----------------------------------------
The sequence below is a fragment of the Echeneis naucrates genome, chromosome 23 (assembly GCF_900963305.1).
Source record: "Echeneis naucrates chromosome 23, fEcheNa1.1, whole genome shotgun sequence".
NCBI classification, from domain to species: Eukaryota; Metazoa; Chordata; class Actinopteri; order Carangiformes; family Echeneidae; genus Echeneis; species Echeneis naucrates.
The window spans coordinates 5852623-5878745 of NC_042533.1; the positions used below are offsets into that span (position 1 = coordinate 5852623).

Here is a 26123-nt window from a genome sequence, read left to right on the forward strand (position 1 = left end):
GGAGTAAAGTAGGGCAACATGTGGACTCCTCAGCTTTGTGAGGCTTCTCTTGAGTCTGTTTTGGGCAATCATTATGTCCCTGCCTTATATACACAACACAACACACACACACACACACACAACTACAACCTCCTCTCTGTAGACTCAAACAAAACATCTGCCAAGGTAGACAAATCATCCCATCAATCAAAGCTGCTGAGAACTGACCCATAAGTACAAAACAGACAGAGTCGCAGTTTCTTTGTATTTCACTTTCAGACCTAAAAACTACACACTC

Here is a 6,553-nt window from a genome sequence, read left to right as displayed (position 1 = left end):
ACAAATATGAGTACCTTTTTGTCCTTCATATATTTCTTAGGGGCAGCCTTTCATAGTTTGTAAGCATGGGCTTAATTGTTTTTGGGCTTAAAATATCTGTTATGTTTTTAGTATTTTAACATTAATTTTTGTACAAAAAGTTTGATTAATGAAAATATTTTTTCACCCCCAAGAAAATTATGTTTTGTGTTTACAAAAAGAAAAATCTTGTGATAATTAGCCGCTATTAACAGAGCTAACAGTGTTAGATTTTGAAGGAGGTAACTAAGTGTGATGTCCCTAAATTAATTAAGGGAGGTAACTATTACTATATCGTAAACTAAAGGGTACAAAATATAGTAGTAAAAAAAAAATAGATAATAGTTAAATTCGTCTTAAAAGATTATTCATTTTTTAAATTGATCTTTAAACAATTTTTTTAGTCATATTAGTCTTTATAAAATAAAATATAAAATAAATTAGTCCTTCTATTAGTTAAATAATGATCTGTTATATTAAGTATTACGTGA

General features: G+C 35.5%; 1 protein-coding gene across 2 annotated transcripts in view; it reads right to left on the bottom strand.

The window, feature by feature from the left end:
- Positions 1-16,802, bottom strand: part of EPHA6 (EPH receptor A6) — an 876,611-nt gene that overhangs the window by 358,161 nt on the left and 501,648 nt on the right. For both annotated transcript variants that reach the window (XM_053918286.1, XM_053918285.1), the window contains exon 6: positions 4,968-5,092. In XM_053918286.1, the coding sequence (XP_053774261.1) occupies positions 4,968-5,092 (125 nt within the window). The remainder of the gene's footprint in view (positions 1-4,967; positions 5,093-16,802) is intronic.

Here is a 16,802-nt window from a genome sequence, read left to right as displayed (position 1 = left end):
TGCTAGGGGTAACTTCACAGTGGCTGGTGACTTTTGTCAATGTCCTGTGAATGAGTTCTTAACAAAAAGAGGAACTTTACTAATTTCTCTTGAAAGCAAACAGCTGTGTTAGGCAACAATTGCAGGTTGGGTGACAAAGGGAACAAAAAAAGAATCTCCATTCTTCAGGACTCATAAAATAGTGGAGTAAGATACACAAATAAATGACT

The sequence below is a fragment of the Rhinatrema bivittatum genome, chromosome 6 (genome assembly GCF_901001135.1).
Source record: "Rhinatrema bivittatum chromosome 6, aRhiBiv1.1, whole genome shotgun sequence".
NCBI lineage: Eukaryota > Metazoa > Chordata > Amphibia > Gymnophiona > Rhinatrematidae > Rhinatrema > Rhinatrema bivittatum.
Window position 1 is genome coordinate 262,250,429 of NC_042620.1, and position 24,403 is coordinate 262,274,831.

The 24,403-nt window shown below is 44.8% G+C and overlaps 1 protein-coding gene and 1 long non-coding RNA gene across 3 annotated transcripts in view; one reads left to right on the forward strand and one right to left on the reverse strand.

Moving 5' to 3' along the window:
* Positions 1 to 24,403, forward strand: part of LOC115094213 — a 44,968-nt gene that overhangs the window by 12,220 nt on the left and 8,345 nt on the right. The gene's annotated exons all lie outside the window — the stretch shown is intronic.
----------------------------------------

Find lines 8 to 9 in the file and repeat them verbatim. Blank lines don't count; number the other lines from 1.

ACAAATATGAGTACCTTTTTGTCCTTCATATATTTCTTAGGGGCAGCCTTTCATAGTTTGTAAGCATGGGCTTAATTGTTTTTGGGCTTAAAATATCTGTTATGTTTTTAGTATTTTAACATTAATTTTTGTACAAAAAGTTTGATTAATGAAAATATTTTTTCACCCCCAAGAAAATTATGTTTTGTGTTTACAAAAAGAAAAATCTTGTGATAATTAGCCGCTATTAACAGAGCTAACAGTGTTAGATTTTGAAGGAGGTAACTAAGTGTGATGTCCCTAAATTAATTAAGGGAGGTAACTATTACTATATCGTAAACTAAAGGGTACAAAATATAGTAGTAAAAAAAAAATAGATAATAGTTAAATTCGTCTTAAAAGATTATTCATTTTTTAAATTGATCTTTAAACAATTTTTTTAGTCATATTAGTCTTTATAAAATAAAATATAAAATAAATTAGTCCTTCTATTAGTTAAATAATGATCTGTTATATTAAGTATTACGTGA

General features: G+C 35.5%; 1 protein-coding gene across 2 annotated transcripts in view; it reads right to left on the bottom strand.